The Playdate makes a surprisingly good e-reader


From the Boox Palma to the Light Phone 2, it seems that everyone is looking for distraction-free reading, if only they had the right device. I don’t blame them: every time I pull out my phone to mindlessly scroll, I know my time could be put to better use. But as the owner of many fine gadgets, I also don’t really want another device in my life, so I was pretty excited to stumble upon a partial solution with a gadget I already have: the Playdate.

Yes, I’m talking about that little yellow Game Boy from Panic and Teenage Engineering, the one with a crank jutting out of its side. Since the launch of its on-device store, Catalog, the handheld has become home to quite a range of experiences. I’ve been playing tiny city builders and dungeon crawlers and egg touchers. Even still, I was surprised to discover Playbook, a full-fledged e-reading app. Perhaps even more surprising is that it actually works pretty well.

The app comes with a handful of classic books preinstalled, and I tested it initially by reading through most of Frankenstein. The Playdate’s black-and-white LCD screen is pretty great for displaying text, which shows up crisp and clear. The drawback is that it has no backlight for reading at night, and the screen is tiny. At one point, a single one of Mary Shelley’s sentences took up the entire display.

Long sentences can take up the entire screen.
Photo by Andrew Webster / The Verge

But, like the device itself, the app is also very charming. You can scroll through books using the crank, which is weird but fun in a tactile way (you can also use the D-pad instead). And instead of telling you what percentage of the book you’ve read or how much time you have left, Playbook has a candle that serves as a progress bar, slowly burning down as you read. It’s less scientific, but much more cozy, with the flame flickering every now and then.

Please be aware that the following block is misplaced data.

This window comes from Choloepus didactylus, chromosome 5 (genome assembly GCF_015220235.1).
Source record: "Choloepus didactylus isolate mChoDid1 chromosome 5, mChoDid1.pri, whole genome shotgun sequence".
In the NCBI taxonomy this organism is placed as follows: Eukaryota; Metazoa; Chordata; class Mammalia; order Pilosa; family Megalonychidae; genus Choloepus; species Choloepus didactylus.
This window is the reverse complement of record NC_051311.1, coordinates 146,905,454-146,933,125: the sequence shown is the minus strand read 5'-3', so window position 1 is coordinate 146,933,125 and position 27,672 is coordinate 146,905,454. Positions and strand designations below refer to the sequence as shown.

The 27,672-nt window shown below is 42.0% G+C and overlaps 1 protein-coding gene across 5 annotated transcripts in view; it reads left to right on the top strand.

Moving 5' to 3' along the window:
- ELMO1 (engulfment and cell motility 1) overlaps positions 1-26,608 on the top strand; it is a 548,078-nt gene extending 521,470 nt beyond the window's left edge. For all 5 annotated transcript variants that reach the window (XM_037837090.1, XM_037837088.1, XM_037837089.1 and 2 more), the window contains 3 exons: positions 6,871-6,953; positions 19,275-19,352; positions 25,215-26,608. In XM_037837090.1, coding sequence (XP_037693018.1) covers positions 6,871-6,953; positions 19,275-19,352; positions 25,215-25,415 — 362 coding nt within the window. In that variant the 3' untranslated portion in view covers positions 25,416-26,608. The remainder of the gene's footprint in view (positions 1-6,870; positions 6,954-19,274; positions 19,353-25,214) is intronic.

There are missing features — there’s no way to jump around in a book without scrolling, for instance, and you can’t highlight passages — but the biggest hurdle might just be getting books onto your Playdate. It’s not as simple as syncing your Kindle library. Instead, you have to connect your handheld to a computer, put it in USB mode, and then drag and drop files into the right folder. Before that, you have to convert .epub files to .txt, which is relatively painless.

To test this, I grabbed a bunch of ebooks from Project Gutenberg, including Dracula, The Fall of the House of Usher, and The Turning of the Screw. (In retrospect, my choices may have been influenced by the idea of reading by virtual candlelight.) Everything I added to the app worked just fine, with the exception of The Complete Works of William Shakespeare, which caused my Playdate to crash every time I tried to open it, presumably because it’s so large.

Now let’s be real: a $5 Playdate app is not going to be your one-stop solution for reading more. It hasn’t been for me. I still keep a Kindle on my bedside table and carry paperbacks wherever I go. But just as the Playdate serves a complementary role, offering unique games that aren’t meant to replace a Switch or PlayStation, so, too, does Playbook.

The app isn’t my main tool for reading. But it works well enough and — crucially — is convenient enough that it’s great to have around in a pinch. Having a library of classic novels on a device the size of a credit card comes in handy — and, if nothing else, it’s helping keep me from buying another gadget.



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